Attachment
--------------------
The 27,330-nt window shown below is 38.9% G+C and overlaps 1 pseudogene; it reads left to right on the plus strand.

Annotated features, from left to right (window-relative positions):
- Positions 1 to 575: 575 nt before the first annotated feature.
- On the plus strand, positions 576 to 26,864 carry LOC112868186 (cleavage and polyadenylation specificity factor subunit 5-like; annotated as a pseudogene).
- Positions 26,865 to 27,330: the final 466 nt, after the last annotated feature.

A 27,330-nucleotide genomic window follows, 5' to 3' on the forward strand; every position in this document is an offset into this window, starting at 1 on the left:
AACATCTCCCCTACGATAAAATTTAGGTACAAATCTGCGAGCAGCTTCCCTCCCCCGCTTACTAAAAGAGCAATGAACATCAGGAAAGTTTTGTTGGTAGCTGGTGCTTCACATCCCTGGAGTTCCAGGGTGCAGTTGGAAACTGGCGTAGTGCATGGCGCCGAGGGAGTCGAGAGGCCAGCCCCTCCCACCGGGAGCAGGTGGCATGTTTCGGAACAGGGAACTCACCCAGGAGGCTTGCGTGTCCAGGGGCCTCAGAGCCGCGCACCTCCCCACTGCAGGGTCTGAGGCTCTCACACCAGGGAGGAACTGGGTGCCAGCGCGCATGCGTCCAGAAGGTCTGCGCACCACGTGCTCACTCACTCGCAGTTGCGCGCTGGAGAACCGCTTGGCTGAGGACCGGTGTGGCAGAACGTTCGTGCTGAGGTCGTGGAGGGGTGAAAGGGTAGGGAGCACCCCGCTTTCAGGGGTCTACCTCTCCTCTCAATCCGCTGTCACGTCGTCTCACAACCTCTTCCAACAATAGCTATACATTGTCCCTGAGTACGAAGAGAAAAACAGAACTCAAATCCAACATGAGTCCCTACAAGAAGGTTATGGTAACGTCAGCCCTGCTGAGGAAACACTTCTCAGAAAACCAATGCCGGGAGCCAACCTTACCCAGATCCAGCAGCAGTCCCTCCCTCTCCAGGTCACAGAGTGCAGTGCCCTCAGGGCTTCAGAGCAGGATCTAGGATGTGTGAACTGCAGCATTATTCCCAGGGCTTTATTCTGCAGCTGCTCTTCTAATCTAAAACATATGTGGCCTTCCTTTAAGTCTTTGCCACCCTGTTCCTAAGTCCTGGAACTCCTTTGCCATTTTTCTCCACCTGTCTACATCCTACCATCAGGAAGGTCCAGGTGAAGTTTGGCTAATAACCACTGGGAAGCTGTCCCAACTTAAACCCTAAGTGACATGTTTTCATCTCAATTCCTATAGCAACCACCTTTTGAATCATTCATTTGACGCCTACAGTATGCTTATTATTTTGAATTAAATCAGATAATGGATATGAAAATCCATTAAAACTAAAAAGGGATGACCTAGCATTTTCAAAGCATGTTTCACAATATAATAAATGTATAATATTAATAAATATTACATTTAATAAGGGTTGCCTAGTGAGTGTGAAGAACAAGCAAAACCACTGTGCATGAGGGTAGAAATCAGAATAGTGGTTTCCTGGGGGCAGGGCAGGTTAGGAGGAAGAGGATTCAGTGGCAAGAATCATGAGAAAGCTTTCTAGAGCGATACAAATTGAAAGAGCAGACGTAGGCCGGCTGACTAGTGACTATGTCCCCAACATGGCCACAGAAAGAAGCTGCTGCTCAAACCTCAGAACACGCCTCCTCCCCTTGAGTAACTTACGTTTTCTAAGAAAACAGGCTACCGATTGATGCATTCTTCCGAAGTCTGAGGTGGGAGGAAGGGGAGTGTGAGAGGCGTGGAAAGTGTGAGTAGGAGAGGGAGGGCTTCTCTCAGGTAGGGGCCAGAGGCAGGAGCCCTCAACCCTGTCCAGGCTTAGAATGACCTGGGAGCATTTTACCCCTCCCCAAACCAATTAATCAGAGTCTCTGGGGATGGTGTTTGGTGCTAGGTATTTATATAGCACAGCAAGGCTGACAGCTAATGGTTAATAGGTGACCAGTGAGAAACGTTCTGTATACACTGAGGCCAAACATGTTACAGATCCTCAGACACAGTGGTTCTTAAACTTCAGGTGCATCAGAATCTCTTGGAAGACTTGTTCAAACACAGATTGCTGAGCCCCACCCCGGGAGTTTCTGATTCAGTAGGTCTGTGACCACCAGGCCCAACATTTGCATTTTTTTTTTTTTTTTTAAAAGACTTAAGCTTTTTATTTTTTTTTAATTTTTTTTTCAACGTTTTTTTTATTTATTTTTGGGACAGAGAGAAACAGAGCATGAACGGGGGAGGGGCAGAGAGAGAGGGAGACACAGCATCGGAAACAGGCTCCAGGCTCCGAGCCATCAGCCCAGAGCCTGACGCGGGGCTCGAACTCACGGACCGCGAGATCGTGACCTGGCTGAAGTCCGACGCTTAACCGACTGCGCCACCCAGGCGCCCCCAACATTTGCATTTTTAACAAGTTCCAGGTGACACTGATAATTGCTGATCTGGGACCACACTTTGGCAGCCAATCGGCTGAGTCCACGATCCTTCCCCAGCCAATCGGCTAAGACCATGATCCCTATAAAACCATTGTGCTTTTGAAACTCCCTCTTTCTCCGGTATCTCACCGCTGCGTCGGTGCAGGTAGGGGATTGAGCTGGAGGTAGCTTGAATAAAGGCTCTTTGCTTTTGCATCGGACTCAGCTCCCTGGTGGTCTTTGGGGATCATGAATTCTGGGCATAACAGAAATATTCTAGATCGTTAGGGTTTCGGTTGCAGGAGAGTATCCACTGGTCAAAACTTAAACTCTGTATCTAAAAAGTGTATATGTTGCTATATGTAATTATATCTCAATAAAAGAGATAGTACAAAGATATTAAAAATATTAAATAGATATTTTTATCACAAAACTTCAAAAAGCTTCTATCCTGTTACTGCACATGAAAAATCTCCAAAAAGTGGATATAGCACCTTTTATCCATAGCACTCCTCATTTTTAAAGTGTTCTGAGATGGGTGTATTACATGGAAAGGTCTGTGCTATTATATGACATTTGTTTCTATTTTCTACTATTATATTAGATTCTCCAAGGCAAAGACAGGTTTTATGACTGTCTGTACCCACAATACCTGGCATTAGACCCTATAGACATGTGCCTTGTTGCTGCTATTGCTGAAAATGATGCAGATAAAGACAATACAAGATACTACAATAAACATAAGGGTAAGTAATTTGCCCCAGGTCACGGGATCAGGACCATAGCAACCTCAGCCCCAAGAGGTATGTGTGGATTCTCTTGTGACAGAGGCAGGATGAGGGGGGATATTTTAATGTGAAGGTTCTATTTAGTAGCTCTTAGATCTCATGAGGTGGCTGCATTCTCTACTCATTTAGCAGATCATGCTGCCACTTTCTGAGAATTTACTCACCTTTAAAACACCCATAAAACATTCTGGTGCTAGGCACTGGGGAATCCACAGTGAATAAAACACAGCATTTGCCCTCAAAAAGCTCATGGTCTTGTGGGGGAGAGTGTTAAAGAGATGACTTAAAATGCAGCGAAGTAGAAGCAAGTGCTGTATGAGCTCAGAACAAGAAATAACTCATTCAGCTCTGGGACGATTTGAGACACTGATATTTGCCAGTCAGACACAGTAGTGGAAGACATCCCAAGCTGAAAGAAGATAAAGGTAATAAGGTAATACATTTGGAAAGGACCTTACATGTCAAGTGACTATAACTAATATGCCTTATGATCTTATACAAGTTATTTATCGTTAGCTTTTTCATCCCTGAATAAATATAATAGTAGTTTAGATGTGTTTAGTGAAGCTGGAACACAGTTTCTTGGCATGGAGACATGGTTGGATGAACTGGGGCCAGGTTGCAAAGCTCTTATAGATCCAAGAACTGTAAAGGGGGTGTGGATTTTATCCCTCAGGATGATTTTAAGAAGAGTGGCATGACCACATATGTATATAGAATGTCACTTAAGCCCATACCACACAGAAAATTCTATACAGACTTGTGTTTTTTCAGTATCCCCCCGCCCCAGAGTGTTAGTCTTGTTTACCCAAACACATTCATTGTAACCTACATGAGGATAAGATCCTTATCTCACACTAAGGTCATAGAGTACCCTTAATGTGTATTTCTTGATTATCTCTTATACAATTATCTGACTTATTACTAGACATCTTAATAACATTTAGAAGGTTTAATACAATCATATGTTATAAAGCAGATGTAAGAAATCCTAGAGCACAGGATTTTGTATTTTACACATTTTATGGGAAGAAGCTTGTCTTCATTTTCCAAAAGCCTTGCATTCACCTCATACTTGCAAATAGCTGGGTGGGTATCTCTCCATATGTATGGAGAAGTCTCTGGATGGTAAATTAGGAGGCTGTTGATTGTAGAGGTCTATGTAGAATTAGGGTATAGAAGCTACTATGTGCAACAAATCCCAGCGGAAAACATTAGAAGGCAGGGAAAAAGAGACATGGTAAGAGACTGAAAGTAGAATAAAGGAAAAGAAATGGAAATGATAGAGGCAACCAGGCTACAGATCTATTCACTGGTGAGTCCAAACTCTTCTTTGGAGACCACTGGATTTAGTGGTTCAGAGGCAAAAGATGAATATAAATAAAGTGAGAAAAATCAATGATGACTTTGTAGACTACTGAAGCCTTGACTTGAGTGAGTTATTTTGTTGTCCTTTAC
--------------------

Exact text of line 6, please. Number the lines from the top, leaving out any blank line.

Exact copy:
A 27,330-nucleotide genomic window follows, 5' to 3' on the forward strand; every position in this document is an offset into this window, starting at 1 on the left: